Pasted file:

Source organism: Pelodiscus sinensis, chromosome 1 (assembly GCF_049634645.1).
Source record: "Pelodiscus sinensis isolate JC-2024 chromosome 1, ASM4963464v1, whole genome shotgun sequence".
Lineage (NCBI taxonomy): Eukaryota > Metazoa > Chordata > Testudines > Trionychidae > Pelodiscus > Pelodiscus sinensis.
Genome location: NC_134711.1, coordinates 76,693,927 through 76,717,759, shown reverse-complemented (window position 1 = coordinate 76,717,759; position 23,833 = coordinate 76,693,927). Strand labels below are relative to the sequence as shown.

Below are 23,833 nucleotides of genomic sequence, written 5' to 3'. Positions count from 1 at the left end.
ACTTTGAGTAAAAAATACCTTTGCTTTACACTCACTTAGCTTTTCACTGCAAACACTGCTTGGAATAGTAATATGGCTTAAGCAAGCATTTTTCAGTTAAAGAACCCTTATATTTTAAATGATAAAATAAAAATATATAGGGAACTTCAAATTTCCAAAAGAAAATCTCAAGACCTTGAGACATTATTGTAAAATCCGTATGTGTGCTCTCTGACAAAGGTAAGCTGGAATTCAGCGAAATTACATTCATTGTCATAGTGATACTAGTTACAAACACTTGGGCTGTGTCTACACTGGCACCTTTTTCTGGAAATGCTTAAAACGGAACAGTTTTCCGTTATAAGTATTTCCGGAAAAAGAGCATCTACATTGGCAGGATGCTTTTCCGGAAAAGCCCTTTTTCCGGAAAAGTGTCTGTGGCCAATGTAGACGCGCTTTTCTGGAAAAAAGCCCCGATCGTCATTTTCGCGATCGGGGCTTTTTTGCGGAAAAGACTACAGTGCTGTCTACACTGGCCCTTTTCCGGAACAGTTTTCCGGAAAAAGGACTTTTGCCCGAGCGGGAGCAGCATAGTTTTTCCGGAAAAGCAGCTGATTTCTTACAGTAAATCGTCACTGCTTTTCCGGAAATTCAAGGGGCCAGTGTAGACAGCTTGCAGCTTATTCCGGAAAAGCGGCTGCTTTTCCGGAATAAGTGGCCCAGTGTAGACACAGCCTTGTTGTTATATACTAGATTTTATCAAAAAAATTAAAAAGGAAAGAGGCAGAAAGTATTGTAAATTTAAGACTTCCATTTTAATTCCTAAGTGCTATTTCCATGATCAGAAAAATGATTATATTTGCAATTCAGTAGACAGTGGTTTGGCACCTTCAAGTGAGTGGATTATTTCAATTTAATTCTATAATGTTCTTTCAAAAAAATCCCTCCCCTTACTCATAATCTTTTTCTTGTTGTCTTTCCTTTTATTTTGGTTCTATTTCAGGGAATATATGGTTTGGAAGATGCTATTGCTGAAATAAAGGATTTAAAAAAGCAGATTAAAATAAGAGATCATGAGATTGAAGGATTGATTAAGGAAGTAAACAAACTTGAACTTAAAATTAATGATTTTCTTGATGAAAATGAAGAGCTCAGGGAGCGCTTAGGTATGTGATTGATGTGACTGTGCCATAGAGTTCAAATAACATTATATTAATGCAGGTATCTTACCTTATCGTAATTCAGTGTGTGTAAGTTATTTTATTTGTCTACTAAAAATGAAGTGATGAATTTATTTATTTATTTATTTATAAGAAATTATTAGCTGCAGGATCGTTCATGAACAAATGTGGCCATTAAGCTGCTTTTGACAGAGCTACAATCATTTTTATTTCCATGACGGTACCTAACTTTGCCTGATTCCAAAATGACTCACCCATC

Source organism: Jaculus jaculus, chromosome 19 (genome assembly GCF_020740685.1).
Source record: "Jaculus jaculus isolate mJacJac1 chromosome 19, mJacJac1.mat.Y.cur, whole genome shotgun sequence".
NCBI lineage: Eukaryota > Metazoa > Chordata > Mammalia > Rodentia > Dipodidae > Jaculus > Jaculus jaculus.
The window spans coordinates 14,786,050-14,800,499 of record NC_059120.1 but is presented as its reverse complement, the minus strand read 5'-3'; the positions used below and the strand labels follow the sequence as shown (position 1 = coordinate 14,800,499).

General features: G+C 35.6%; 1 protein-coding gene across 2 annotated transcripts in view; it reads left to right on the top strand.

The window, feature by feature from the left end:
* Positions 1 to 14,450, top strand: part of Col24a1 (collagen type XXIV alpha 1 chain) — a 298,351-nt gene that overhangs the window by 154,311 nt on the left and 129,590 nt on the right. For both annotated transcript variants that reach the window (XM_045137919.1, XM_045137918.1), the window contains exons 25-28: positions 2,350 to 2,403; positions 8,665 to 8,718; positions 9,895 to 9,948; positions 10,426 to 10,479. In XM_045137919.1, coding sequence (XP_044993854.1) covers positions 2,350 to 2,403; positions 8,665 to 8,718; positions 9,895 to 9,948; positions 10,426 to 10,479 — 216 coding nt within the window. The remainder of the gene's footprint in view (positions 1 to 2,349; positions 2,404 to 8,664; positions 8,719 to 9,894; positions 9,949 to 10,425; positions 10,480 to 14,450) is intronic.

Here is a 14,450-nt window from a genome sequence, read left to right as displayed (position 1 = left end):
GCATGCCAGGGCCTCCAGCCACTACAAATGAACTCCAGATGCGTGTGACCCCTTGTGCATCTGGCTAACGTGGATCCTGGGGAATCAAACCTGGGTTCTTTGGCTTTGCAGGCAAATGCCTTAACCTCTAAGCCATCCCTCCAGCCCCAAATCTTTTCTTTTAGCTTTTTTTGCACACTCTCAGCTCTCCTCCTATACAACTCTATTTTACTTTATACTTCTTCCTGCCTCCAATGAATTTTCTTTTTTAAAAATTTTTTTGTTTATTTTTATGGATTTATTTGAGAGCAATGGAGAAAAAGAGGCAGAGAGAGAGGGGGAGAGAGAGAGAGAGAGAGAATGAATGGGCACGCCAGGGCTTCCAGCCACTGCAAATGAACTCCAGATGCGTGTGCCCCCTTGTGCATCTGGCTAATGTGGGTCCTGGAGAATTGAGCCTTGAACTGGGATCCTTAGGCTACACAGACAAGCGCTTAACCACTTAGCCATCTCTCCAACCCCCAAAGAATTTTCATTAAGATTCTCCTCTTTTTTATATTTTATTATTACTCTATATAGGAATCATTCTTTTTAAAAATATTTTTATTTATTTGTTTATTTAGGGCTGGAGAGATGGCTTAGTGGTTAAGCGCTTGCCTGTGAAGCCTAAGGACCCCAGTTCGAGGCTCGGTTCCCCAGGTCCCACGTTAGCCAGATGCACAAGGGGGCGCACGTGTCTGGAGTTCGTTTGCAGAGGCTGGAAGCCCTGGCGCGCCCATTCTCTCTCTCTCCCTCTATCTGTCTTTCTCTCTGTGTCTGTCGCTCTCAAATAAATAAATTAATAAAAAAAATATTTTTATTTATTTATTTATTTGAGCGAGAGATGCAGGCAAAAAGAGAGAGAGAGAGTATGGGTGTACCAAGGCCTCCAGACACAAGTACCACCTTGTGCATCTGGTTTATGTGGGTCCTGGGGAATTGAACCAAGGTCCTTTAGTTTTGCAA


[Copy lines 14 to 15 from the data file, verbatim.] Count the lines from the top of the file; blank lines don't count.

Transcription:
Here is a 14,450-nt window from a genome sequence, read left to right as displayed (position 1 = left end):
GCATGCCAGGGCCTCCAGCCACTACAAATGAACTCCAGATGCGTGTGACCCCTTGTGCATCTGGCTAACGTGGATCCTGGGGAATCAAACCTGGGTTCTTTGGCTTTGCAGGCAAATGCCTTAACCTCTAAGCCATCCCTCCAGCCCCAAATCTTTTCTTTTAGCTTTTTTTGCACACTCTCAGCTCTCCTCCTATACAACTCTATTTTACTTTATACTTCTTCCTGCCTCCAATGAATTTTCTTTTTTAAAAATTTTTTTGTTTATTTTTATGGATTTATTTGAGAGCAATGGAGAAAAAGAGGCAGAGAGAGAGGGGGAGAGAGAGAGAGAGAGAGAATGAATGGGCACGCCAGGGCTTCCAGCCACTGCAAATGAACTCCAGATGCGTGTGCCCCCTTGTGCATCTGGCTAATGTGGGTCCTGGAGAATTGAGCCTTGAACTGGGATCCTTAGGCTACACAGACAAGCGCTTAACCACTTAGCCATCTCTCCAACCCCCAAAGAATTTTCATTAAGATTCTCCTCTTTTTTATATTTTATTATTACTCTATATAGGAATCATTCTTTTTAAAAATATTTTTATTTATTTGTTTATTTAGGGCTGGAGAGATGGCTTAGTGGTTAAGCGCTTGCCTGTGAAGCCTAAGGACCCCAGTTCGAGGCTCGGTTCCCCAGGTCCCACGTTAGCCAGATGCACAAGGGGGCGCACGTGTCTGGAGTTCGTTTGCAGAGGCTGGAAGCCCTGGCGCGCCCATTCTCTCTCTCTCCCTCTATCTGTCTTTCTCTCTGTGTCTGTCGCTCTCAAATAAATAAATTAATAAAAAAAATATTTTTATTTATTTATTTATTTGAGCGAGAGATGCAGGCAAAAAGAGAGAGAGAGAGTATGGGTGTACCAAGGCCTCCAGACACAAGTACCACCTTGTGCATCTGGTTTATGTGGGTCCTGGGGAATTGAACCAAGGTCCTTTAGTTTTGCAA